NLR man sentenced to 18 months in gun case | #College. | #Students

A North Little Rock man, indicted on federal machine gun charges in 2020 along with Louis Rockefeller, the son of the late Arkansas Lt. Gov. Win Rockefeller, was ordered to serve 18 months in federal prison and pay a $2,000 fine.

Noah Michael Millea, 20, was indicted by a federal grand jury on two counts of transfer of a machine gun in connection with the delivery of a “Glock switch” to an undercover agent Rockefeller had sold the switch to and two drop-in auto sears that were included in the sale of two .223 caliber semi-auto rifles Rockefeller was selling.

Rockefeller was sentenced to 57 months in prison in March.

Glock switches and auto-sears are devices that convert semi-automatic weapons to full automatic and are designed to fit Glock pistols and AR-15-style rifles. They are classified as machine guns under federal law.

In January, Millea pleaded guilty to one count of transfer of a machine gun in exchange for the dismissal of the other counts against him.

In court Wednesday, Millea’s attorney, Jason Daniel Files of Little Rock, asked U.S. District Judge Lee Rudofsky to consider home detention or some other punishment as an alternative to prison, pointing out that Millea had not received more than tangential compensation for his role in the offense. Files said when Millea became acquainted with Rockefeller, now 26, their age disparity was one factor in the younger man falling under Rockefeller’s influence.

“He had just turned 19 at the time the offense was committed, and he was 18 when he became involved in Mr. Rockefeller’s circle,” Files said. “There’s a world of difference between 18 and 23.”

Files also pointed to the prominence of the Rockefeller family.

“In this case, it’s not just any 23-year-old, it’s the scion of the Rockefeller clan,” he said, “So we have an age disparity, we have a wealth disparity, Rockefeller has access to all the things that sound great to a young man in Arkansas — money, fame, guns, drugs — it was a perfect storm to entice a young man and lead him astray. I don’t know many folks who would be totally immune to that.”

The defendant’s father, David Millea, whom Millea has been living with in Dallas, said his son had been working and earning college credit since moving to Texas after the indictment.

“I’m not excusing what he did by any means, he messed up,” David Millea said. “To know my son before all of this, you’d be totally taken aback to think we’re sitting here today doing this. He’s a straight-A student, always there to help everybody, a great kid. He just made some bad friends.”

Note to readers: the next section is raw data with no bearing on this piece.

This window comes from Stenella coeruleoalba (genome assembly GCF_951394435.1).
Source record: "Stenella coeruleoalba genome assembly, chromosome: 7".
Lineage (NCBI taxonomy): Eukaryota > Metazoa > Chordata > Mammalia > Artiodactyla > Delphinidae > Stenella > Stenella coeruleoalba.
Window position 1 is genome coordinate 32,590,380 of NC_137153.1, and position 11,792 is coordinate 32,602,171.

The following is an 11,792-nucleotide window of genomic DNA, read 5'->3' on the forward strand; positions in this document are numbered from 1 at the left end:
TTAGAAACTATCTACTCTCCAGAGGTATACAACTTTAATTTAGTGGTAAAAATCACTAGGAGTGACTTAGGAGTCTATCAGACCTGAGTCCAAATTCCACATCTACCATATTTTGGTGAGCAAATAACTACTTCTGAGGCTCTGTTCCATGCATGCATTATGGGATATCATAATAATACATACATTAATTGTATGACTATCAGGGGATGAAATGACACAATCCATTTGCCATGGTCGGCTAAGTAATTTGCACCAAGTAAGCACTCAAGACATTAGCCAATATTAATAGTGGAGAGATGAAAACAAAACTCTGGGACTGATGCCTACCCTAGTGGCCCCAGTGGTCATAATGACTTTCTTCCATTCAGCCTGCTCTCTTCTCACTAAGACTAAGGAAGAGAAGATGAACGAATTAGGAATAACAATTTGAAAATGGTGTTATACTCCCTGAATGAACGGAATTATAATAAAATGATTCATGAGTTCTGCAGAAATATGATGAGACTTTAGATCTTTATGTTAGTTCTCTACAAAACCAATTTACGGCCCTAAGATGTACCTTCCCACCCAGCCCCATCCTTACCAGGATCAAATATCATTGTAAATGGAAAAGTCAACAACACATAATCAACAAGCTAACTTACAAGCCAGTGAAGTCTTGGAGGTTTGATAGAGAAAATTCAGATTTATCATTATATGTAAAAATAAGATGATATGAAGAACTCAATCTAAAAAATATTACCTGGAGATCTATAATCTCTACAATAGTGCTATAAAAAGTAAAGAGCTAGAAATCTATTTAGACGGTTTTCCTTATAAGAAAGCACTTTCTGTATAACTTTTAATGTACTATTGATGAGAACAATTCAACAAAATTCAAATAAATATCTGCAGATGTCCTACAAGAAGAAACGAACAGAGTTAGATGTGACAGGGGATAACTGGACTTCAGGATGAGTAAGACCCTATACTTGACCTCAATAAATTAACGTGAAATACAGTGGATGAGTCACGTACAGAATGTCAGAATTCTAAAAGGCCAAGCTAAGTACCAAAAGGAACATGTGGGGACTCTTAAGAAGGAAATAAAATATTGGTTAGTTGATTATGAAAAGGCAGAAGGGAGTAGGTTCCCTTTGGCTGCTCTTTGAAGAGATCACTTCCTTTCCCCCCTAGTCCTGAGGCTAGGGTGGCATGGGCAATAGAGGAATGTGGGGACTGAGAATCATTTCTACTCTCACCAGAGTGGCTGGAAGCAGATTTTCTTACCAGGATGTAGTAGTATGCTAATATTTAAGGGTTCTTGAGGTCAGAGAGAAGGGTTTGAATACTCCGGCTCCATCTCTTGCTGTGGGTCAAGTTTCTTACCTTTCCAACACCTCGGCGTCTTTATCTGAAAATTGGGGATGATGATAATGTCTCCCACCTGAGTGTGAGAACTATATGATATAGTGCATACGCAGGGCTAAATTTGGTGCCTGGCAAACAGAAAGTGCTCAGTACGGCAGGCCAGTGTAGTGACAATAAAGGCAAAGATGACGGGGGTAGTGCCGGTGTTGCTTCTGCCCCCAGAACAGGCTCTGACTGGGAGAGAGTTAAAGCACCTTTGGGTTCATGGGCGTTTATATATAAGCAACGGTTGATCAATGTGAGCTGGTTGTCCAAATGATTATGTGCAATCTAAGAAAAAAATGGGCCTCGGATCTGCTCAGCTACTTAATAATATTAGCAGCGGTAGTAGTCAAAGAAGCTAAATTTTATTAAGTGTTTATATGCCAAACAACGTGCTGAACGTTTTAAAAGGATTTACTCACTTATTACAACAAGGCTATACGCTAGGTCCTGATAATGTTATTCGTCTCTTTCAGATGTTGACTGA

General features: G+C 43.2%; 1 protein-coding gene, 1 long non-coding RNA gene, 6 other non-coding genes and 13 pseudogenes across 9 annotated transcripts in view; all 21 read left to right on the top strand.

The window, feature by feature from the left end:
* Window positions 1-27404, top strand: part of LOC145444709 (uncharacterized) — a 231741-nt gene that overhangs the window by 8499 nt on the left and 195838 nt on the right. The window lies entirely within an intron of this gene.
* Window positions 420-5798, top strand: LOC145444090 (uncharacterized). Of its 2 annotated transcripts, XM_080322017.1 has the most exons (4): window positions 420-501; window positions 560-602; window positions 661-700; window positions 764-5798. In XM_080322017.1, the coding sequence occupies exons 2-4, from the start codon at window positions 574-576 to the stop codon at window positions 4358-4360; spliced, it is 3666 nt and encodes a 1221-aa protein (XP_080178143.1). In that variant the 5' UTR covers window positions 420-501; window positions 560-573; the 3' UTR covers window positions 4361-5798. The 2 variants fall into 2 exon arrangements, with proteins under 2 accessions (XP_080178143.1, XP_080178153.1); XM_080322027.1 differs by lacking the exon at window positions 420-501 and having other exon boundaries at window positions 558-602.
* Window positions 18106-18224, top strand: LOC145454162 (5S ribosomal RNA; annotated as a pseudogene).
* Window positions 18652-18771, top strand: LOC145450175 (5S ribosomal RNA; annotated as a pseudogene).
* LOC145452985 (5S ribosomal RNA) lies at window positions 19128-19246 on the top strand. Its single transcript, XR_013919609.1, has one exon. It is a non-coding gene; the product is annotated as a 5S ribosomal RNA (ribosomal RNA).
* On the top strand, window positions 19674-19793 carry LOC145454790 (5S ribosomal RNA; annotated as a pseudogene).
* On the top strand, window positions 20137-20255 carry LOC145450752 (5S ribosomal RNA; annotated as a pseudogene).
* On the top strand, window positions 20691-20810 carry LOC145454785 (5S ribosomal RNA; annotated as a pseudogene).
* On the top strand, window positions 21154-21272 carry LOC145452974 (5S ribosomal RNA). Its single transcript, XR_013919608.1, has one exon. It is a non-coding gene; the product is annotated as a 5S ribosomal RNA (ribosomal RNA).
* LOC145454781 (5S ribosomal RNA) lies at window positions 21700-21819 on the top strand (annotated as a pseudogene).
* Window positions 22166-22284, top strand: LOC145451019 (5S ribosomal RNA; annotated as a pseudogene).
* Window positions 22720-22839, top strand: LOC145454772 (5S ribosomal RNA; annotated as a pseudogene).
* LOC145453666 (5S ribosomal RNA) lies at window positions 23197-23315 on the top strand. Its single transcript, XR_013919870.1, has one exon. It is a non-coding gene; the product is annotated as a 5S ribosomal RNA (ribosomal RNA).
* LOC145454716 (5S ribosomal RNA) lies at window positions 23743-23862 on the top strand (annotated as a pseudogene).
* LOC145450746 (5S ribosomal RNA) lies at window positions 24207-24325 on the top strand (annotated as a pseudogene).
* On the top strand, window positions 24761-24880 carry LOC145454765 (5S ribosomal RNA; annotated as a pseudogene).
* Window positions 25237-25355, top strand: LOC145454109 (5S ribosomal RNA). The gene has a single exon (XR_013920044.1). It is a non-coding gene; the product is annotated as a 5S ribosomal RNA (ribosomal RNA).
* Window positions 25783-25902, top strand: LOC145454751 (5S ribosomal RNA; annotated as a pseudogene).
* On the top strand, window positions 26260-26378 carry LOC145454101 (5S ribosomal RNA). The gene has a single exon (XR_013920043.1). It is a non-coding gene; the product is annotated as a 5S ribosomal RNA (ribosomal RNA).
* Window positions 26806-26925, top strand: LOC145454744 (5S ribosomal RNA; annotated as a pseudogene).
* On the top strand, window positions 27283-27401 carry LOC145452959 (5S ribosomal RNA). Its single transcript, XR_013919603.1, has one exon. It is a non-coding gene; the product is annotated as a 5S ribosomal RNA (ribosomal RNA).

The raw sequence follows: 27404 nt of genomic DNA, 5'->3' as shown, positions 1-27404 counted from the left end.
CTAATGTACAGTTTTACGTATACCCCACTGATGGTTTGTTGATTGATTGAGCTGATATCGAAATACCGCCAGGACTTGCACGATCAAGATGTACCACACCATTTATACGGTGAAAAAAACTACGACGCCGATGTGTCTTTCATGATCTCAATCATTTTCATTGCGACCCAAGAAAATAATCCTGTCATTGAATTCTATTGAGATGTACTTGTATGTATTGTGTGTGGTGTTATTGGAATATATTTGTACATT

Files, continuing to argue for home confinement rather than a sentence within guideline sentencing range of 12 to 24 months in prison, said Millea was likely the first client he had ever represented “who has a true criminal history score of zero — he does have a ticket for no seatbelt, that’s it.”

Files said Millea’s actions were motivated more by hero worship than avarice, saying Millea was used by Rockefeller to deliver machine gun parts.

“Mr. Rockefeller was clearly using him. He would just happen to have left the auto-sears in Noah’s car so that when he made the sale he wouldn’t be in possession and he could call Noah to come deliver them,” Files said. “He wasn’t going to be the person to get caught.”

At that point, Rudofsky broke in, asking Files if he was suggesting that Millea was unaware of the purpose of the items he delivered. Files clarified that he was arguing Rockefeller had a higher level of sophistication that Millea.

Assistant U.S. Attorney Michael Gordon argued that the seriousness of the crime had to be considered, regardless of Millea’s age, even as he acknowledged the difficulty the case presented.

“I look over there and see Mr. Millea and he’s a kid,” Gordon said. “He was 19 when he did this, he just turned 21 today or the day before. I mean, he’s a kid.”

Despite Millea’s youth, his lack of criminal history or the influence Rockefeller may have had over him, evidence showed that he was fully culpable, Gordon argued. When the undercover officer told him he didn’t know what to do with the Glock switch, Millea “explained it to him. He installed it in a matter of seconds,” the federal prosecutor said.

“Was he being used by Rockefeller? Sure,” Gordon said. “But he was also along for the ride. He knew exactly what he was doing.”

Gordon said increased shootings in recent months have put guns and gun violence prominently in the news. He said Glock switches are a big part of the problem locally, often being evidenced in shootings around the city perpetrated by teenagers, many who he said have no prior criminal history.

“Just down the street you had an innocent, homeless man get killed because he got caught in the crossfire,” he said. “Three blocks down the street. That’s the environment that we’re in.”

Gordon said, because of that environment, the U.S. Attorney’s office had adopted a policy of prosecuting every machine-gun case brought to it by law enforcement in the Eastern District of Arkansas.

“We want to make these things such a hot potato that no one wants to touch them,” he said.

As Rudofsky settled on the 18-month sentence, he noted the factors in Millea’s favor that called for a lighter sentence, but said the sentence would have to also take into consideration the seriousness of the offense.

“The offense you committed is an incredibly dangerous offense,” he said to Millea. “Most people do not use automatic weapons unless they want to hurt someone … This crime must be punished with prison time.”

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